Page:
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Home > Human Rights & Humanitarian Law > Human Rights - Theory & Practice > Amnesty Launches Campaign Against Torture by United States - Clean Up Your Act
Source: New Internationalist, April 1999
"In armed conflicts since 1945, 90 percent of casualties have been civilians compared to 50 percent in the Second World War and 10 percent in the First...
Governments and national leaders are often the most horrific perpetrators of violence. Torture occurs in more than 100 countries and is carried out as part of government policy in at least 40. And governments form a crucial part of the military industrial complex that is responsible for churning out the weapons and methods of war.
The United States is the world's biggest arms exporter - and supplies around 40 percent of the developing world's arms. Its military budget is as large as the next ten top spending countries combined. Its troop strength is 2.4 million. It is involved in escalating numerous conflicts outside its own borders, and on average the US has used arms abroad every year for the past 200 years. Its current rationale for high spending on defence includes declaration of 'war on terrorism'. Since 1980, on average, fewer than 10 Americans have been killed by terrorists per year.
Britain is the world's second largest arms exporter with a 25 per cent share of the legal global export market. Its military budget is the fifth largest in the world, with a troop strength of 240,000. Between 1990 and 1994, it supplied 13 percent of the total arms exports to sub-Saharan Africa - while at war from 1987 to 1994, Angola received $7.3 billion worth of British arms."
Meanwhile Reuters reported on 25 March 1999:
"Britain on Thursday released its first annual report on arms exports in line with the government's pledge not to sell guns to regimes that may use them for repression.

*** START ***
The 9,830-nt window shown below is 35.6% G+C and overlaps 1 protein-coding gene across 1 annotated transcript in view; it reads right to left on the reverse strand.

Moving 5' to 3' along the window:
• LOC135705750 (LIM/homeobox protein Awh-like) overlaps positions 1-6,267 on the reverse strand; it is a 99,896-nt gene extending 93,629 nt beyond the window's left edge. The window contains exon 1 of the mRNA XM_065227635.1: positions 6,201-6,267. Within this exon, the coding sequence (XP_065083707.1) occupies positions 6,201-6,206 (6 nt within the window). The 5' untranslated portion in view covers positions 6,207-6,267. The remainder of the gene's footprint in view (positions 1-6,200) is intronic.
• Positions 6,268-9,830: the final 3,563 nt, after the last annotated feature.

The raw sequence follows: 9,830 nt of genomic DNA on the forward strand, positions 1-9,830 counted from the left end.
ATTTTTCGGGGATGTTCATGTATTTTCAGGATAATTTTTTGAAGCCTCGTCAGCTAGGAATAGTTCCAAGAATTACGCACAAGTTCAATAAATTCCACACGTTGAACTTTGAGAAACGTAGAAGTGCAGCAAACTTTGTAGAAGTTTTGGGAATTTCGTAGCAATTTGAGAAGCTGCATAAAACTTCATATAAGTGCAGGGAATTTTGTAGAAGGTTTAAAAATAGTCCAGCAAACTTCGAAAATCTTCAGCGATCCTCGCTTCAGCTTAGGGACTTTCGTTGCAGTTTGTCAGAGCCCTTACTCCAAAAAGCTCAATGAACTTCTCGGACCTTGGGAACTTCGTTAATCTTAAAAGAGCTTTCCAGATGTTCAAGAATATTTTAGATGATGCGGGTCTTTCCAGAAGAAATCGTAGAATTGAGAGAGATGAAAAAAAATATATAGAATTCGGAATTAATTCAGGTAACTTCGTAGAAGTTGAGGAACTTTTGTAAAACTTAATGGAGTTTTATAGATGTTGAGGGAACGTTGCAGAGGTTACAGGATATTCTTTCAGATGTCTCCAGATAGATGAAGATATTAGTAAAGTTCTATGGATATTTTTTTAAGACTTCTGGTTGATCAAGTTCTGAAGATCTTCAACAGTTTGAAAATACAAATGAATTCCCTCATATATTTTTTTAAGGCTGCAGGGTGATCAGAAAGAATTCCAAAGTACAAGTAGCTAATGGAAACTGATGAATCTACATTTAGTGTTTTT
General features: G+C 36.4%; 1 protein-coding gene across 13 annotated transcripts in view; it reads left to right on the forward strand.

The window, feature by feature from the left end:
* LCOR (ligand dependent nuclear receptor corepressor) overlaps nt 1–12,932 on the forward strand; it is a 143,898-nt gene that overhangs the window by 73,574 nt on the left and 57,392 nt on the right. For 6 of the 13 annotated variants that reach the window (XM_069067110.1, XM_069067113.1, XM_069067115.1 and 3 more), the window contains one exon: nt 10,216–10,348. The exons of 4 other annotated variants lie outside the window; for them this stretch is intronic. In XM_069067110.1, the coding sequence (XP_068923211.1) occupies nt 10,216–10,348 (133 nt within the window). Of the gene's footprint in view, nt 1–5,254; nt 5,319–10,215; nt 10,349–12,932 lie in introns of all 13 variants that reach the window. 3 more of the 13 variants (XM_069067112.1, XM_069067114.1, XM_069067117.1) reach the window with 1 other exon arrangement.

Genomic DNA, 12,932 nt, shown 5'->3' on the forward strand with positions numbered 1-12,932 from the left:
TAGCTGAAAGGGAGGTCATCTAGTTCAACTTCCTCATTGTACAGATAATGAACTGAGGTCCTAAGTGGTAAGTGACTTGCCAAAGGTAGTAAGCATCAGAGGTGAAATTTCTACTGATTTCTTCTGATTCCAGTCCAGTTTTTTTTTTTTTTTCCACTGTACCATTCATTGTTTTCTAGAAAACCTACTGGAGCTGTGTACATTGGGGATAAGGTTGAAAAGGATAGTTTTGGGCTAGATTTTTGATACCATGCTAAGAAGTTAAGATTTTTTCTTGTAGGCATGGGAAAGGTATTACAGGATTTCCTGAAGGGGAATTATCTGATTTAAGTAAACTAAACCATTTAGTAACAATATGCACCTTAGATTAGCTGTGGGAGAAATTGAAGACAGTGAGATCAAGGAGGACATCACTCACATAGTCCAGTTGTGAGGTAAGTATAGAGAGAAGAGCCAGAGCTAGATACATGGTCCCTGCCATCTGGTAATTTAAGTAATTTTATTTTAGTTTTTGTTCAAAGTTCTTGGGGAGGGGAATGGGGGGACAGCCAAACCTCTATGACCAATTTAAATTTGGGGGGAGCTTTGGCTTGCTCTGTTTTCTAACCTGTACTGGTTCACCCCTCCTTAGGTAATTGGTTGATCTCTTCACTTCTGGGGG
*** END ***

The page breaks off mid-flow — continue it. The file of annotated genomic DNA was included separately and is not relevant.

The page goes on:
The Labour government has pledged not to issue arms export licences for sale to regimes that might use them for internal repression, human rights abuses or to prolong existing conflicts.....
The report detailed exports licenses granted by the government between May 1997, when it took power, and the end of that year....
Pressure groups such as Saferworld say Britain still sells arms to countries with blemished human rights records.... "The committees should, therefore, raise questions about exports of small arms to countries with poor human rights records, such as Bahrain, Sri Lanka, Turkey and Zimbabwe.''
The government figures showed it signed 19 standard individual export licences for arms sales to Bahrain in its first eight months in power, 47 to Sri Lanka, 111 to Turkey and 30 to Zimbabwe...."
And Fran Abrahams added in the Independent on 26 March 1999:
"The report showed that the UK had exported CS smoke pellets, stun grenades and submachine guns to Sri Lanka, where there were up to 100 extra judicial killings during the year from May 1997."